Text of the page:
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Entries in documentary (2)

Sunday
Dec242017

Open Shutters (2008): Cinema of Empowerment

Dear readers,

Below is an interview I conducted with UK based Iraqi filmmaker Maysoon Pachachi about her documentary film Open Shutters and on occasion of her preparing to shoot her first fiction feature Another Day in Baghdad, a project that happens to inolve participants in Open Shutters made a decade earlier.

 

1. The discussion about the line between exploitation and evocation in photographing people is a provocative and generative one that comes up early in Open Shutters. How does this concern come up in your own work, in what you decide to photograph and what you decide to include in the film’s final cut?

I think 'exploitation' is when someone is used in an instrumental way, to illustrate a point, to represent a type, state of being, when no proper attention is paid to the actual person as a particular individual. As a documentary filmmaker, I work in an observational way, trying to look and listen as carefully and honestly as I can, to maybe intuit what is going on 'under the surface.' I try to remain as open as I can. I don't write a 'narrative' ahead of time and it is actually in the course of shooting that I discover what the 'story' might be. I really don't like documentaries, which try to foist a spurious sense of drama or a fictional storytelling form on what is essentially something being lived at that moment in front of the camera. This feels to me like a kind of exploitation.  You never really know what will happen, or what someone will say and for me, anyway, this state of unknowing is very productive and allows you to really open yourself to the people you are filming. I'm also careful about  including something in the cut of a film that the person might have a problem with. I always check.


2. A little into the second half of the film, shot in an art center outside of Damascus, Nawara Mahfoud makes two wonderful critical observations relating to which I’d like to ask a question: How did you as a filmmaker handle tapping into the inner worlds of grief and heightened trauma of the photographer women? If, as Mahfoud states, she had encountered people who appear mighty, but then at some point when turning inward they collapse, if as Mahfoud states, one of the challenges of expressing pathos is that others never fully appreciate our own experiences then how do you as a filmmaker maximize the pathos channeled to the viewer? Perhaps you disagree with these postulates, but as a documentary filmmaker you are compelled to make decisions about highly sensitive, private, and painful matters in electing to make a film such as Open Shutters. Your production company website states that “all of Maysoon’s and Oxymoron’s documentary films have in common a drive to let people tell their own stories and to depict them not as victims only, as so many well-meaning films do, but as complex, often contradictory, individual human beings, who may be caught up in difficult circumstances.” Could you fill us in on some of your thinking?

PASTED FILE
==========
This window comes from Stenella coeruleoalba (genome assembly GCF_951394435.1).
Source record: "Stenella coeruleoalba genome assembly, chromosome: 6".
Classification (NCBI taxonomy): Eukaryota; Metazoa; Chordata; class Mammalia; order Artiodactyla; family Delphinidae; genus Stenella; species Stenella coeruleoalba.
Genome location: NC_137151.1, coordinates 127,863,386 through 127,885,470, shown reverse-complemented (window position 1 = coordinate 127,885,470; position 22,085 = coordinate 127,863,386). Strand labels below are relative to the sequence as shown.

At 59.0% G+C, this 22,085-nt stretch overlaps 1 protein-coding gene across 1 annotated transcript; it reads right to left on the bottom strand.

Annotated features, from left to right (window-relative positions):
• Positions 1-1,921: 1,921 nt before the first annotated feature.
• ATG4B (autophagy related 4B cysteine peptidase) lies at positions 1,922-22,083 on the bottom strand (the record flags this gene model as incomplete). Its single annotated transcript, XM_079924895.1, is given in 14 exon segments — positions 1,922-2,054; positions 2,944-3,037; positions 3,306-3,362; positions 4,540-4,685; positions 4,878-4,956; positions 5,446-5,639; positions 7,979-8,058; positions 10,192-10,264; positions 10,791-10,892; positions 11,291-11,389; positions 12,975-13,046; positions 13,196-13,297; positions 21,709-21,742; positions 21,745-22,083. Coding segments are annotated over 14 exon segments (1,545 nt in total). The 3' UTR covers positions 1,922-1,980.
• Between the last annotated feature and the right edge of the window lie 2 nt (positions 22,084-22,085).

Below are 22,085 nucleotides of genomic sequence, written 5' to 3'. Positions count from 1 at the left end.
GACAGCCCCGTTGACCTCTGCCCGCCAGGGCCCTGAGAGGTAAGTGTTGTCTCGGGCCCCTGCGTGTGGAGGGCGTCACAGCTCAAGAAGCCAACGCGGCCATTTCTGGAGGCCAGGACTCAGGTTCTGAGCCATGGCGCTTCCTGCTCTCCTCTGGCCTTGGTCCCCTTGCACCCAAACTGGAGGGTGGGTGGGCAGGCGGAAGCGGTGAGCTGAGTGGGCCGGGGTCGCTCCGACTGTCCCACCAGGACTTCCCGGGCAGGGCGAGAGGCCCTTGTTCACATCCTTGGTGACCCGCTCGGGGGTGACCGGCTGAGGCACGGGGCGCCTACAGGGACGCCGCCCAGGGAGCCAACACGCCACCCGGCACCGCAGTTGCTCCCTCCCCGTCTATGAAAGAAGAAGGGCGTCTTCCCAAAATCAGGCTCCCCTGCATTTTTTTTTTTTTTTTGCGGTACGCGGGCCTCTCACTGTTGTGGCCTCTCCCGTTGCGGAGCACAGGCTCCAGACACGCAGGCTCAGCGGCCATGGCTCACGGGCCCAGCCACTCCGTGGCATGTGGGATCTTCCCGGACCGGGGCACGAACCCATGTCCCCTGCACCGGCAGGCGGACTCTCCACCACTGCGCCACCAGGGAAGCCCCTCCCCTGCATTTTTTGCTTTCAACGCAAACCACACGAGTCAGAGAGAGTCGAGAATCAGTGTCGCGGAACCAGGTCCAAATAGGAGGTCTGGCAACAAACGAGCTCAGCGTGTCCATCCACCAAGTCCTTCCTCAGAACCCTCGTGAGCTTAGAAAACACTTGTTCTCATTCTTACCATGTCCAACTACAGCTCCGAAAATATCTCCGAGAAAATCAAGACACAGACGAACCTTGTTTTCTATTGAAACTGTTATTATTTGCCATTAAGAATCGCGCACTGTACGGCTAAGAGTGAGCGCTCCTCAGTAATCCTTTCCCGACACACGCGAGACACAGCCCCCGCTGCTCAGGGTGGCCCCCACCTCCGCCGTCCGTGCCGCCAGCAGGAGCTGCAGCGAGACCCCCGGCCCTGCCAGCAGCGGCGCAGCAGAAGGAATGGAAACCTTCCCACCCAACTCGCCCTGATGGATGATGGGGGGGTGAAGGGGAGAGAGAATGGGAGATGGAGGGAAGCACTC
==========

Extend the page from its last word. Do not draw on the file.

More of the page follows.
This relates to the answer to the first question.  For me it's a matter of looking and listening in as open a way as possible.  You can actually feel the grief or trauma or fear in people even if they are being stoic or are trying to hide it--I won't push it but it's like a vibration you feel from people and it's maybe subtle, but it's visible if you are really watching. Sometimes it's a word stumbled over, a flick of the eyes, the way they actually structure a story. Sometimes you get a turn of phrase or an image which surfaces suddenly almost from nowhere. I remember one woman I was talking to--I wasn't filming, just talking--and she was recounting something and suddenly she said, 'I saw them burn my sister, it was in front of me and my mother.' I asked her something about this; she answered and continued to talk about something else, and then a while later, the image burst through again and she repeated what she said.  This was a pretty strong example of what can happen, but one way or another things do break through, sometimes.  I think really one of he most important skills as a documentary filmmaker is to be someone that people feel they trust, someone who is truly interested in their story and is not judging them. Also I think it's important that if you are expecting people to open up to you, that you be prepared to answer whatever they want to ask you, so there isn't just a one-way power relationship. Although, of course, I am the filmmaker and I am filming them and will edit their material and they are not filming me etc.


3. Just as I was thinking about what might have become of the art center in which the post-production part of the residency takes place, considering the Syrian civil calamity in the second decade of this century, a scene came on in which Um Muhammad calls you toward an image she has on the computer of a cultural center that has since become the headquarters of a religious organization. The destruction of Iraq in the twenty-naughts seemed unprecedented to the region for an outside, concerned observer. Today, we have three or four “Iraqs” in the region. Millions of peoples’ lives have been ruined or lost and in the wake of ever expanding unrest cultural heritage and institutions have been assailed or neglected. How do you navigate this scene as a filmmaker?